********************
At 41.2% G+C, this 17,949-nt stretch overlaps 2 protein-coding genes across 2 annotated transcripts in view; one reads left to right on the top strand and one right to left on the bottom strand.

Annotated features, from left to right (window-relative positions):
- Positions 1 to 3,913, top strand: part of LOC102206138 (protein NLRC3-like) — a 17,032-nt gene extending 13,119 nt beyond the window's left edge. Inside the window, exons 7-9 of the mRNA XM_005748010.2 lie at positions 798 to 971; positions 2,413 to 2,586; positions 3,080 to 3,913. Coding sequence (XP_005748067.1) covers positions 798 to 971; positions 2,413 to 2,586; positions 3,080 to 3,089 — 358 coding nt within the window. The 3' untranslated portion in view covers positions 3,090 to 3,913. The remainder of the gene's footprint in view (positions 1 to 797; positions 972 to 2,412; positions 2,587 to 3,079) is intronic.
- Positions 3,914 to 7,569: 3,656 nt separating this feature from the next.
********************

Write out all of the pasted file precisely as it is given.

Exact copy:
At 41.2% G+C, this 17,949-nt stretch overlaps 2 protein-coding genes across 2 annotated transcripts in view; one reads left to right on the top strand and one right to left on the bottom strand.

Annotated features, from left to right (window-relative positions):
- Positions 1 to 3,913, top strand: part of LOC102206138 (protein NLRC3-like) — a 17,032-nt gene extending 13,119 nt beyond the window's left edge. Inside the window, exons 7-9 of the mRNA XM_005748010.2 lie at positions 798 to 971; positions 2,413 to 2,586; positions 3,080 to 3,913. Coding sequence (XP_005748067.1) covers positions 798 to 971; positions 2,413 to 2,586; positions 3,080 to 3,089 — 358 coding nt within the window. The 3' untranslated portion in view covers positions 3,090 to 3,913. The remainder of the gene's footprint in view (positions 1 to 797; positions 972 to 2,412; positions 2,587 to 3,079) is intronic.
- Positions 3,914 to 7,569: 3,656 nt separating this feature from the next.